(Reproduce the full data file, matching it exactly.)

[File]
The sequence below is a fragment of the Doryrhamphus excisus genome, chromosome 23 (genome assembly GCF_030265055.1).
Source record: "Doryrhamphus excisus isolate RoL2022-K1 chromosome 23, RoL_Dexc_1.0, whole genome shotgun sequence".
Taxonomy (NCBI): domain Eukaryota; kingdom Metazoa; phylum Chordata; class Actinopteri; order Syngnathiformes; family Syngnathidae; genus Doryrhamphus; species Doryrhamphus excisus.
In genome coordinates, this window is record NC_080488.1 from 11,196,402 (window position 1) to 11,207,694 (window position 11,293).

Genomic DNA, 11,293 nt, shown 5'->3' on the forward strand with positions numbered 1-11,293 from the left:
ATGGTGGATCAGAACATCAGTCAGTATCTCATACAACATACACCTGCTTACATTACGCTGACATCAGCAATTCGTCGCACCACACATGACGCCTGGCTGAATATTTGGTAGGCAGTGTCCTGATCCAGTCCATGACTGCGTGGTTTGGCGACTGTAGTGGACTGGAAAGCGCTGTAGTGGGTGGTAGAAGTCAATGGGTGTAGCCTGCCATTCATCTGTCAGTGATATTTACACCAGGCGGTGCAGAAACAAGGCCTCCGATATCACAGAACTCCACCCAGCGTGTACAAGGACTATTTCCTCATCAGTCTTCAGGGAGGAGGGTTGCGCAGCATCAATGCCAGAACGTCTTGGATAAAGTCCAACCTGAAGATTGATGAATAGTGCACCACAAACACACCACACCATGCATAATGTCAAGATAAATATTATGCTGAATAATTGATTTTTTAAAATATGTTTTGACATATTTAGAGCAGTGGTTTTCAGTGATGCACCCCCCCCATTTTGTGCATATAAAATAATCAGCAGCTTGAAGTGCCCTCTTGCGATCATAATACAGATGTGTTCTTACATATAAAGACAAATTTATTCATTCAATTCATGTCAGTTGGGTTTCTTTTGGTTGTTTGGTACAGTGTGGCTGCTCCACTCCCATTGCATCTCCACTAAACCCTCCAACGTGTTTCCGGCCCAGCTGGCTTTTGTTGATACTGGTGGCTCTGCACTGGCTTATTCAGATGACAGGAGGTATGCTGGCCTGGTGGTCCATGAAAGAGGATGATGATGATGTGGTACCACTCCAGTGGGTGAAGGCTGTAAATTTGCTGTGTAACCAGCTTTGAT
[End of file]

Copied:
The sequence below is a fragment of the Doryrhamphus excisus genome, chromosome 23 (genome assembly GCF_030265055.1).
Source record: "Doryrhamphus excisus isolate RoL2022-K1 chromosome 23, RoL_Dexc_1.0, whole genome shotgun sequence".
Taxonomy (NCBI): domain Eukaryota; kingdom Metazoa; phylum Chordata; class Actinopteri; order Syngnathiformes; family Syngnathidae; genus Doryrhamphus; species Doryrhamphus excisus.
In genome coordinates, this window is record NC_080488.1 from 11,196,402 (window position 1) to 11,207,694 (window position 11,293).

Genomic DNA, 11,293 nt, shown 5'->3' on the forward strand with positions numbered 1-11,293 from the left:
ATGGTGGATCAGAACATCAGTCAGTATCTCATACAACATACACCTGCTTACATTACGCTGACATCAGCAATTCGTCGCACCACACATGACGCCTGGCTGAATATTTGGTAGGCAGTGTCCTGATCCAGTCCATGACTGCGTGGTTTGGCGACTGTAGTGGACTGGAAAGCGCTGTAGTGGGTGGTAGAAGTCAATGGGTGTAGCCTGCCATTCATCTGTCAGTGATATTTACACCAGGCGGTGCAGAAACAAGGCCTCCGATATCACAGAACTCCACCCAGCGTGTACAAGGACTATTTCCTCATCAGTCTTCAGGGAGGAGGGTTGCGCAGCATCAATGCCAGAACGTCTTGGATAAAGTCCAACCTGAAGATTGATGAATAGTGCACCACAAACACACCACACCATGCATAATGTCAAGATAAATATTATGCTGAATAATTGATTTTTTAAAATATGTTTTGACATATTTAGAGCAGTGGTTTTCAGTGATGCACCCCCCCCATTTTGTGCATATAAAATAATCAGCAGCTTGAAGTGCCCTCTTGCGATCATAATACAGATGTGTTCTTACATATAAAGACAAATTTATTCATTCAATTCATGTCAGTTGGGTTTCTTTTGGTTGTTTGGTACAGTGTGGCTGCTCCACTCCCATTGCATCTCCACTAAACCCTCCAACGTGTTTCCGGCCCAGCTGGCTTTTGTTGATACTGGTGGCTCTGCACTGGCTTATTCAGATGACAGGAGGTATGCTGGCCTGGTGGTCCATGAAAGAGGATGATGATGATGTGGTACCACTCCAGTGGGTGAAGGCTGTAAATTTGCTGTGTAACCAGCTTTGAT